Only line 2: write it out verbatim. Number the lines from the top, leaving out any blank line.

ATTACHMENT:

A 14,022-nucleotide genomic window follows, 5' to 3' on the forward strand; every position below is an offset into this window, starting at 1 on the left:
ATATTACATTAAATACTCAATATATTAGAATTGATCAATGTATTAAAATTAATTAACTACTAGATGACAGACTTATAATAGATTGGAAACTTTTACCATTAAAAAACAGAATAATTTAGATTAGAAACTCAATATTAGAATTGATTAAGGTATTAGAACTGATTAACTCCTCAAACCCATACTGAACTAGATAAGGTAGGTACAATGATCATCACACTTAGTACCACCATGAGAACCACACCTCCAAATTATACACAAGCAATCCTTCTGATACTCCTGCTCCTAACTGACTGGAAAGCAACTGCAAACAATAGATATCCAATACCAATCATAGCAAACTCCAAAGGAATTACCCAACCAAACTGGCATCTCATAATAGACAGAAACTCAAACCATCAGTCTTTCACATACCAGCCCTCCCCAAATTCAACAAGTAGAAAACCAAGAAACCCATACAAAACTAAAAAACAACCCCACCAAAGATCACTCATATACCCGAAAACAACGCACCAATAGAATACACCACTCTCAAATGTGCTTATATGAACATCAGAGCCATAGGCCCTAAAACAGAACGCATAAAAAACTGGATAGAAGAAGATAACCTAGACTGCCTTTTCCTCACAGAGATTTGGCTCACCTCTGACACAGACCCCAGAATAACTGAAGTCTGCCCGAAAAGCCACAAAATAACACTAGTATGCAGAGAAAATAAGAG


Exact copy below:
ATATTACATTAAATACTCAATATATTAGAATTGATCAATGTATTAAAATTAATTAACTACTAGATGACAGACTTATAATAGATTGGAAACTTTTACCATTAAAAAACAGAATAATTTAGATTAGAAACTCAATATTAGAATTGATTAAGGTATTAGAACTGATTAACTCCTCAAACCCATACTGAACTAGATAAGGTAGGTACAATGATCATCACACTTAGTACCACCATGAGAACCACACCTCCAAATTATACACAAGCAATCCTTCTGATACTCCTGCTCCTAACTGACTGGAAAGCAACTGCAAACAATAGATATCCAATACCAATCATAGCAAACTCCAAAGGAATTACCCAACCAAACTGGCATCTCATAATAGACAGAAACTCAAACCATCAGTCTTTCACATACCAGCCCTCCCCAAATTCAACAAGTAGAAAACCAAGAAACCCATACAAAACTAAAAAACAACCCCACCAAAGATCACTCATATACCCGAAAACAACGCACCAATAGAATACACCACTCTCAAATGTGCTTATATGAACATCAGAGCCATAGGCCCTAAAACAGAACGCATAAAAAACTGGATAGAAGAAGATAACCTAGACTGCCTTTTCCTCACAGAGATTTGGCTCACCTCTGACACAGACCCCAGAATAACTGAAGTCTGCCCGAAAAGCCACAAAATAACACTAGTATGCAGAGAAAATAAGAG